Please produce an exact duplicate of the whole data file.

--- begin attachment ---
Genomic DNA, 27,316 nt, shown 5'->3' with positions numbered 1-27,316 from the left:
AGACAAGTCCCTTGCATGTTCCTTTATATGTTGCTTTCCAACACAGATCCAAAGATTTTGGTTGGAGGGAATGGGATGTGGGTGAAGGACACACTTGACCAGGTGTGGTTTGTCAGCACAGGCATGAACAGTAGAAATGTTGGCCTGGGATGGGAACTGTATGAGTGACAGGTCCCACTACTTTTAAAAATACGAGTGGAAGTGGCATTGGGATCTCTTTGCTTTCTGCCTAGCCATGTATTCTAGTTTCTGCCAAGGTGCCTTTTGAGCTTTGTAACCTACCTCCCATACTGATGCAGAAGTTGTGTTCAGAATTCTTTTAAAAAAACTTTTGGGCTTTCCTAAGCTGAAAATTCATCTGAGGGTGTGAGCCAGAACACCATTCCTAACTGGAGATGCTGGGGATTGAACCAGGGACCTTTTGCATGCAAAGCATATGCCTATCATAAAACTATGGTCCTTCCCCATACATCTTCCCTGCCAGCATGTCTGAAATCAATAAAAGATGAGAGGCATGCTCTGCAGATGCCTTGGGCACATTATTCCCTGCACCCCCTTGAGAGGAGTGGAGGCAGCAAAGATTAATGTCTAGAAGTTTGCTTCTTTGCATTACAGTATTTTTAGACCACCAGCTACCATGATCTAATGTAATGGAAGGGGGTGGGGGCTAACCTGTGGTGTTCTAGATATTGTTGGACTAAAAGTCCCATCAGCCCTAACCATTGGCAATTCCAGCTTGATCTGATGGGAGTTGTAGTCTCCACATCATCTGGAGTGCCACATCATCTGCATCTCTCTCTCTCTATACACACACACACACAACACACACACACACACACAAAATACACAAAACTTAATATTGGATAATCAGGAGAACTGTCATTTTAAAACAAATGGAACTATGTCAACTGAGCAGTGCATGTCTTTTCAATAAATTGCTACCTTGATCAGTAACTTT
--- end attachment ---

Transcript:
Genomic DNA, 27,316 nt, shown 5'->3' with positions numbered 1-27,316 from the left:
AGACAAGTCCCTTGCATGTTCCTTTATATGTTGCTTTCCAACACAGATCCAAAGATTTTGGTTGGAGGGAATGGGATGTGGGTGAAGGACACACTTGACCAGGTGTGGTTTGTCAGCACAGGCATGAACAGTAGAAATGTTGGCCTGGGATGGGAACTGTATGAGTGACAGGTCCCACTACTTTTAAAAATACGAGTGGAAGTGGCATTGGGATCTCTTTGCTTTCTGCCTAGCCATGTATTCTAGTTTCTGCCAAGGTGCCTTTTGAGCTTTGTAACCTACCTCCCATACTGATGCAGAAGTTGTGTTCAGAATTCTTTTAAAAAAACTTTTGGGCTTTCCTAAGCTGAAAATTCATCTGAGGGTGTGAGCCAGAACACCATTCCTAACTGGAGATGCTGGGGATTGAACCAGGGACCTTTTGCATGCAAAGCATATGCCTATCATAAAACTATGGTCCTTCCCCATACATCTTCCCTGCCAGCATGTCTGAAATCAATAAAAGATGAGAGGCATGCTCTGCAGATGCCTTGGGCACATTATTCCCTGCACCCCCTTGAGAGGAGTGGAGGCAGCAAAGATTAATGTCTAGAAGTTTGCTTCTTTGCATTACAGTATTTTTAGACCACCAGCTACCATGATCTAATGTAATGGAAGGGGGTGGGGGCTAACCTGTGGTGTTCTAGATATTGTTGGACTAAAAGTCCCATCAGCCCTAACCATTGGCAATTCCAGCTTGATCTGATGGGAGTTGTAGTCTCCACATCATCTGGAGTGCCACATCATCTGCATCTCTCTCTCTCTATACACACACACACACAACACACACACACACACACAAAATACACAAAACTTAATATTGGATAATCAGGAGAACTGTCATTTTAAAACAAATGGAACTATGTCAACTGAGCAGTGCATGTCTTTTCAATAAATTGCTACCTTGATCAGTAACTTT